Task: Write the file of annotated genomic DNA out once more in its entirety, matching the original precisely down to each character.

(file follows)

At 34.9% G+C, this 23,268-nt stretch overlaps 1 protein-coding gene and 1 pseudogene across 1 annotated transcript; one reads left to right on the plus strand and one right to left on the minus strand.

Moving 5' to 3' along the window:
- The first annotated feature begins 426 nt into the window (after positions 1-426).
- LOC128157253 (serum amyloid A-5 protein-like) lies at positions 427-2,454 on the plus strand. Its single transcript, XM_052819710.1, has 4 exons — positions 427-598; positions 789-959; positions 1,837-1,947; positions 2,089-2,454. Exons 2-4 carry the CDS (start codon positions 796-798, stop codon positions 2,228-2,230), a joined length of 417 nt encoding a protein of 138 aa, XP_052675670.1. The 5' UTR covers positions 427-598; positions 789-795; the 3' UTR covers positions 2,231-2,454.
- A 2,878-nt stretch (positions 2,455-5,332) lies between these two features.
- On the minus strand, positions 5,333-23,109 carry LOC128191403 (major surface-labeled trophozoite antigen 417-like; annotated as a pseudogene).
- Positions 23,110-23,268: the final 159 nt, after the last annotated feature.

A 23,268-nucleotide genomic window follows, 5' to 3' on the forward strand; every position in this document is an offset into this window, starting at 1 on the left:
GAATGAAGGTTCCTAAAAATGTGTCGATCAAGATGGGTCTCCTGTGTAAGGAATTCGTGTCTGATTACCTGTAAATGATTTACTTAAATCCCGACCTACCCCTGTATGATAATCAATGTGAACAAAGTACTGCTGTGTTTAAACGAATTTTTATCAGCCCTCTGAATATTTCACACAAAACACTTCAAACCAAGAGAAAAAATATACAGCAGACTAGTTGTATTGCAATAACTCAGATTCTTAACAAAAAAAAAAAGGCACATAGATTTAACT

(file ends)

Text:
At 34.9% G+C, this 23,268-nt stretch overlaps 1 protein-coding gene and 1 pseudogene across 1 annotated transcript; one reads left to right on the plus strand and one right to left on the minus strand.

Moving 5' to 3' along the window:
- The first annotated feature begins 426 nt into the window (after positions 1-426).
- LOC128157253 (serum amyloid A-5 protein-like) lies at positions 427-2,454 on the plus strand. Its single transcript, XM_052819710.1, has 4 exons — positions 427-598; positions 789-959; positions 1,837-1,947; positions 2,089-2,454. Exons 2-4 carry the CDS (start codon positions 796-798, stop codon positions 2,228-2,230), a joined length of 417 nt encoding a protein of 138 aa, XP_052675670.1. The 5' UTR covers positions 427-598; positions 789-795; the 3' UTR covers positions 2,231-2,454.
- A 2,878-nt stretch (positions 2,455-5,332) lies between these two features.
- On the minus strand, positions 5,333-23,109 carry LOC128191403 (major surface-labeled trophozoite antigen 417-like; annotated as a pseudogene).
- Positions 23,110-23,268: the final 159 nt, after the last annotated feature.

A 23,268-nucleotide genomic window follows, 5' to 3' on the forward strand; every position in this document is an offset into this window, starting at 1 on the left:
GAATGAAGGTTCCTAAAAATGTGTCGATCAAGATGGGTCTCCTGTGTAAGGAATTCGTGTCTGATTACCTGTAAATGATTTACTTAAATCCCGACCTACCCCTGTATGATAATCAATGTGAACAAAGTACTGCTGTGTTTAAACGAATTTTTATCAGCCCTCTGAATATTTCACACAAAACACTTCAAACCAAGAGAAAAAATATACAGCAGACTAGTTGTATTGCAATAACTCAGATTCTTAACAAAAAAAAAAAGGCACATAGATTTAACT